Belle Boyd (1844-1900)

Belle Boyd Belle Boyd, between 1855 and 1865
Library of Congress, Prints & Photographs Division, LC-DIG-cwpbh-01989 Belle Boyd, born on May 9, 1844, is one of the most famous of female spies and has been called the “Cleopatra of the Secession.”  Her parents, Benjamin Reed Boyd and Mary Rebecca Glenn Boyd, named her “Isabelle,” but she shortened her name to “Belle.” She grew up in Martinsburg, Virginia (later West Virginia), which was one of the first towns to fall to Union forces during the Civil War. Her family was affluent enough to send her to school at the Mount Washington Female College of Baltimore at age 12.   After graduating at 16, she moved back to Martinsburg, which fell to the Union the next year, on July 3, 1861.

Her career in espionage began shortly thereafter:  when a Union soldier invaded their home and assaulted her mother, Belle fatally shot him.  She found that her actions garnered her favor, rather than punishment. Acquitted of the crime, she decided to serve the South.  At 17, she became a messenger for Confederate Generals Pierre Beauregard and Thomas “Stonewall” Jackson, carrying information, delivering medical supplies and confiscating weapons.  She became more daring with each act, as Union soldiers did not suspect a girl to be an effective intelligence agent.  Even when her messages were intercepted before making their way South, federal officers took no action beyond reprimanding what they assumed was an innocent teenager.

By the time she was 18, she was something of a national celebrity, and a hundred cavalrymen are said to have escorted her to her first major prison sentence in Baltimore. She was only imprisoned for a week and upon her release, moved to Front Royal, Virginia to continue her espionage.   On May 23, 1862, she was staying at a local hotel with her mother, where several Union officers also were lodged. Boyd listened to their plans via a knothole in their room and then rode conspicuously in her “dark blue dress and fancy white apron, crossed on for the gap between the two armies in range of Union rifles and artillery, and breathlessly delivered her message to a staff officer.” Later, according to her memoirs, Boyd received a thank you note from Jackson for her “immense service.”

On July 29, 1862, Secretary of War Edwin Stanton personally issued a warrant for her arrest.  She was taken to Old Capitol Prison – now the site of the U.S. Supreme Court – and a month later, was formally banished to the Confederate capitol of Richmond.  Still defiant, however, she was back in northern Virginia the next summer; arrested again in July of 1863, she remained in prison until December of that year. Once more exiled to Richmond, she sailed for England in March of 1864, but her ship was blocked and she was again arrested. After confinement in a New York prison, she was “deported to Canada under pain of death should she return to the United States.”

Not content to stay in Quebec, she headed for England, where many Confederates tried to persuade that nation to enter the war on the side of the South.  There she married Samuel Hardinge, the Union naval officer who had taken command of her previous ship to England. They had one daughter, Grace, before he died in 1866.

While in England, she published Belle Boyd, in Camp and Prison (1865).  Although it exaggerated her exploits, the book sold well and has remained in print.  To support herself as a widow with a child, she also undertook a new career: acting.  She pursued this both in England and America, returning after her husband’s death in 1866.  She was not particularly successful on the stage, however, and retired in 1869, after marrying John Swainston Hammond, again a former Union officer.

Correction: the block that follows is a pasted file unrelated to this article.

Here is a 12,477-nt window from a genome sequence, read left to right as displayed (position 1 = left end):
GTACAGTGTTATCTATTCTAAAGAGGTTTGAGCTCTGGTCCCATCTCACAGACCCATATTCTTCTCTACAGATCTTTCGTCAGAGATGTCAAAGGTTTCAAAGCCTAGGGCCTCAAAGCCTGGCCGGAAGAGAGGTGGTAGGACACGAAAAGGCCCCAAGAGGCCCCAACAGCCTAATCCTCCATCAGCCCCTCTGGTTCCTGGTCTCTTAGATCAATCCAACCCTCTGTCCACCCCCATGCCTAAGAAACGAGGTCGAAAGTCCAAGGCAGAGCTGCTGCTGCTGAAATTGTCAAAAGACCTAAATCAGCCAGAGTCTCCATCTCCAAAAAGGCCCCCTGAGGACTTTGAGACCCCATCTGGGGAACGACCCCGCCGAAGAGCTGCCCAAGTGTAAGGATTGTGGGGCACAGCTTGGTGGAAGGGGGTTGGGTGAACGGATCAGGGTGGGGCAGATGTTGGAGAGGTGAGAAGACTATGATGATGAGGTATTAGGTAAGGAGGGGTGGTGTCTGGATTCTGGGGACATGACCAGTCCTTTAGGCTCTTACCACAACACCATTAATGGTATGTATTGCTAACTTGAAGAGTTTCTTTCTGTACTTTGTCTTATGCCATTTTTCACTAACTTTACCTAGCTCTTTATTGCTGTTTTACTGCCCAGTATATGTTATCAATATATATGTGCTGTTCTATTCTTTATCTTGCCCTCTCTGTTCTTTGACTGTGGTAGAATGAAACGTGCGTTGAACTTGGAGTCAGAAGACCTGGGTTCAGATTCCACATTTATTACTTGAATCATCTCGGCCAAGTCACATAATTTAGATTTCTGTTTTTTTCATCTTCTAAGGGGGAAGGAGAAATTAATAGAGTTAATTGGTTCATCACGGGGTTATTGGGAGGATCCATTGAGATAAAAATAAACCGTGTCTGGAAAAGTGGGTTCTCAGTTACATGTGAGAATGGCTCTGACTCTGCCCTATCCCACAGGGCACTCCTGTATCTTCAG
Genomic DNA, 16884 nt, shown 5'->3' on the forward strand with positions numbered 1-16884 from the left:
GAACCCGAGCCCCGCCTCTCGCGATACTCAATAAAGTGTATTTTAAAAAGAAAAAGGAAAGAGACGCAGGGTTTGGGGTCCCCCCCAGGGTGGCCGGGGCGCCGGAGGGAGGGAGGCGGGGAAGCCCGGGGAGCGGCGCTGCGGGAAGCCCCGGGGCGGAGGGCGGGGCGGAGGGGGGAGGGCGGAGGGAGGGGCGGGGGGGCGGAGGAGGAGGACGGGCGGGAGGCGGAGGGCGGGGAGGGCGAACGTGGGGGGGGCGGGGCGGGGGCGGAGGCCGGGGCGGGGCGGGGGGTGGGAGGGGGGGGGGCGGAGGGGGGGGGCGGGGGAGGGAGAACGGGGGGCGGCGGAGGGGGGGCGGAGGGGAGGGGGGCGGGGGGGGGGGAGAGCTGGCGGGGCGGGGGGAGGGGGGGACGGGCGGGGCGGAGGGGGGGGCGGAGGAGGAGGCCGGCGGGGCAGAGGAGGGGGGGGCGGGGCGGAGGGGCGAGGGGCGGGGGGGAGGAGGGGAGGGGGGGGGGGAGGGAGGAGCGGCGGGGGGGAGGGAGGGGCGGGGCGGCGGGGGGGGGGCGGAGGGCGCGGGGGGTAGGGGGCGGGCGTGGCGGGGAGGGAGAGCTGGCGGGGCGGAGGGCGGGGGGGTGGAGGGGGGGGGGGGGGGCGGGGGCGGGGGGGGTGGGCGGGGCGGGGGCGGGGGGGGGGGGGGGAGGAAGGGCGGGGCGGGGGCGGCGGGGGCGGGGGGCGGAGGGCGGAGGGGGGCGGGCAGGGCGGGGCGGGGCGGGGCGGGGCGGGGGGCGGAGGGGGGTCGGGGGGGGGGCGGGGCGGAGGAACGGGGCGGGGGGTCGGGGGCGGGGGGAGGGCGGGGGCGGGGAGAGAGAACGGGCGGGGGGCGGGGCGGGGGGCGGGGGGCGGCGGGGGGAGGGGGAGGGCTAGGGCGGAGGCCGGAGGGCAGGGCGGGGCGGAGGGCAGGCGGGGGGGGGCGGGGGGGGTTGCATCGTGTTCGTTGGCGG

They had four children: Arthur, Byrd, Marie, and John, and divorced after fifteen years of marriage in 1884.  The following year, she married for the third time, to Nathaniel High, who was 17 years her junior.  She returned to the stage in 1886, this time to reenact her Civil War life.  She died as dramatically as she lived, while on stage in Wisconsin, on June 11, 1900, at age 56.

Boyd was not particularly pro-slavery, nor even much of an ideologue for the Confederate cause.  She married two Union men; four of her pallbearers were Union veterans; and her postwar lectures urged unity between the North and South.  Instead, she was an adventurer who enjoyed her three years of Civil War notoriety.  Belle Boyd was daring in a highly visible way that scorned the era’s standards for ladies, and she took great advantage of the common assumption that a woman could not be dangerous:  arrested six times, imprisoned three times, and exiled twice, she sent a record for any spy.  If a male spy had behaved similarly, he probably would have been executed.

The Index, a Confederate newspaper that was published in London, wrote of Belle Boyd in 1864: “Probably the history of the world does not contain a parallel case.  Her adventures in the midst of the American War surpass anything to be met with in the pages of fiction.”  The childhood home of Belle Boyd is now a museum and part of the Civil War Discovery Trail.  It can be visited in Martinsburg, West Virginia.

 

Taken from Young and Brave: Girls Changing History

Works Cited:

  • Hay, Thomas Robson. “Belle Boyd,” in Notable American Women:  A Biographical Dictionary.  Volume 1.  Cambridge MA:  Harvard University Press, 1971.
  • Horan, James D.  Desperate Women.  New York:  Putnam’s, 1952.
  • Leonard, Elizabeth.  All the Daring of the Soldier:  Women of the Civil War Armies.  New York:  W.W. Norton, 1999.
  • Noland, Jeannette Covert.  Belle Boyd:  Secret Agent.  New York: Messner, 1967.
  • Sigaud, Louis A.  Belle Boyd:  Confederate Spy.  1944.
  • Weatherford, Doris.  American Women’s History: An A to Z of People, Organizations, Issues, and Events. New York, NY:  Prentice Hall General Reference, 1994.